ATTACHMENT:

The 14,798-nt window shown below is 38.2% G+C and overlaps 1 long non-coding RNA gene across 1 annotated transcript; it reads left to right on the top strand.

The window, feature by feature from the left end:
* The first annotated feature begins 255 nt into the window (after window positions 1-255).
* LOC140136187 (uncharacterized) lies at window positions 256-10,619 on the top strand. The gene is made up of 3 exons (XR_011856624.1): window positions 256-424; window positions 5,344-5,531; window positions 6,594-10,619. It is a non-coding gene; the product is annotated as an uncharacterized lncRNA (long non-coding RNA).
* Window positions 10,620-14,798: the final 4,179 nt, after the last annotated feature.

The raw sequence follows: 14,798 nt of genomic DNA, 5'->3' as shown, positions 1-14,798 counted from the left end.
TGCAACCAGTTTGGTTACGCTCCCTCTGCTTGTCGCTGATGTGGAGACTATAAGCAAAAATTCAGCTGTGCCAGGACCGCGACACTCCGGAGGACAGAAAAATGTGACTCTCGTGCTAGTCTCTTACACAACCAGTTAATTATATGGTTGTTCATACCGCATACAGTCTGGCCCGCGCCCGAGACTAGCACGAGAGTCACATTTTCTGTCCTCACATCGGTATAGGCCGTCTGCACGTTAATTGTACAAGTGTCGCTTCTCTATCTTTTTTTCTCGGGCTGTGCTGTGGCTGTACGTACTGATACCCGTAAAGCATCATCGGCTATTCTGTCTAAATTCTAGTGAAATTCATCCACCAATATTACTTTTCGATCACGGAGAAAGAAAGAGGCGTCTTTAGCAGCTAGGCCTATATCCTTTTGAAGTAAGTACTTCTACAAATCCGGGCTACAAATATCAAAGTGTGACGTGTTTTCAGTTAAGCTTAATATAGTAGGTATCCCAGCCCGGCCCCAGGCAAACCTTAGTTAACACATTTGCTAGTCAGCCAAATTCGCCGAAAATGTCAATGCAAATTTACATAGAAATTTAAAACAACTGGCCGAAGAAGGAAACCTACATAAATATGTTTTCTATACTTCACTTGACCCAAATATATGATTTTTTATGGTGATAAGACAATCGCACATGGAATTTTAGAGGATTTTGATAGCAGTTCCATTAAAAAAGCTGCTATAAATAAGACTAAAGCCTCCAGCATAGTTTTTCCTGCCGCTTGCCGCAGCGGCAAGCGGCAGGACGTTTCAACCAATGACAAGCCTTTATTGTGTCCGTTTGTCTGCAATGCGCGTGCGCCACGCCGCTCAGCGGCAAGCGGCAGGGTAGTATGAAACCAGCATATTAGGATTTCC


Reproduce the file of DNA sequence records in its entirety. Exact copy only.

The 14,798-nt window shown below is 38.2% G+C and overlaps 1 long non-coding RNA gene across 1 annotated transcript; it reads left to right on the top strand.

The window, feature by feature from the left end:
* The first annotated feature begins 255 nt into the window (after window positions 1-255).
* LOC140136187 (uncharacterized) lies at window positions 256-10,619 on the top strand. The gene is made up of 3 exons (XR_011856624.1): window positions 256-424; window positions 5,344-5,531; window positions 6,594-10,619. It is a non-coding gene; the product is annotated as an uncharacterized lncRNA (long non-coding RNA).
* Window positions 10,620-14,798: the final 4,179 nt, after the last annotated feature.

The raw sequence follows: 14,798 nt of genomic DNA, 5'->3' as shown, positions 1-14,798 counted from the left end.
TGCAACCAGTTTGGTTACGCTCCCTCTGCTTGTCGCTGATGTGGAGACTATAAGCAAAAATTCAGCTGTGCCAGGACCGCGACACTCCGGAGGACAGAAAAATGTGACTCTCGTGCTAGTCTCTTACACAACCAGTTAATTATATGGTTGTTCATACCGCATACAGTCTGGCCCGCGCCCGAGACTAGCACGAGAGTCACATTTTCTGTCCTCACATCGGTATAGGCCGTCTGCACGTTAATTGTACAAGTGTCGCTTCTCTATCTTTTTTTCTCGGGCTGTGCTGTGGCTGTACGTACTGATACCCGTAAAGCATCATCGGCTATTCTGTCTAAATTCTAGTGAAATTCATCCACCAATATTACTTTTCGATCACGGAGAAAGAAAGAGGCGTCTTTAGCAGCTAGGCCTATATCCTTTTGAAGTAAGTACTTCTACAAATCCGGGCTACAAATATCAAAGTGTGACGTGTTTTCAGTTAAGCTTAATATAGTAGGTATCCCAGCCCGGCCCCAGGCAAACCTTAGTTAACACATTTGCTAGTCAGCCAAATTCGCCGAAAATGTCAATGCAAATTTACATAGAAATTTAAAACAACTGGCCGAAGAAGGAAACCTACATAAATATGTTTTCTATACTTCACTTGACCCAAATATATGATTTTTTATGGTGATAAGACAATCGCACATGGAATTTTAGAGGATTTTGATAGCAGTTCCATTAAAAAAGCTGCTATAAATAAGACTAAAGCCTCCAGCATAGTTTTTCCTGCCGCTTGCCGCAGCGGCAAGCGGCAGGACGTTTCAACCAATGACAAGCCTTTATTGTGTCCGTTTGTCTGCAATGCGCGTGCGCCACGCCGCTCAGCGGCAAGCGGCAGGGTAGTATGAAACCAGCATATTAGGATTTCC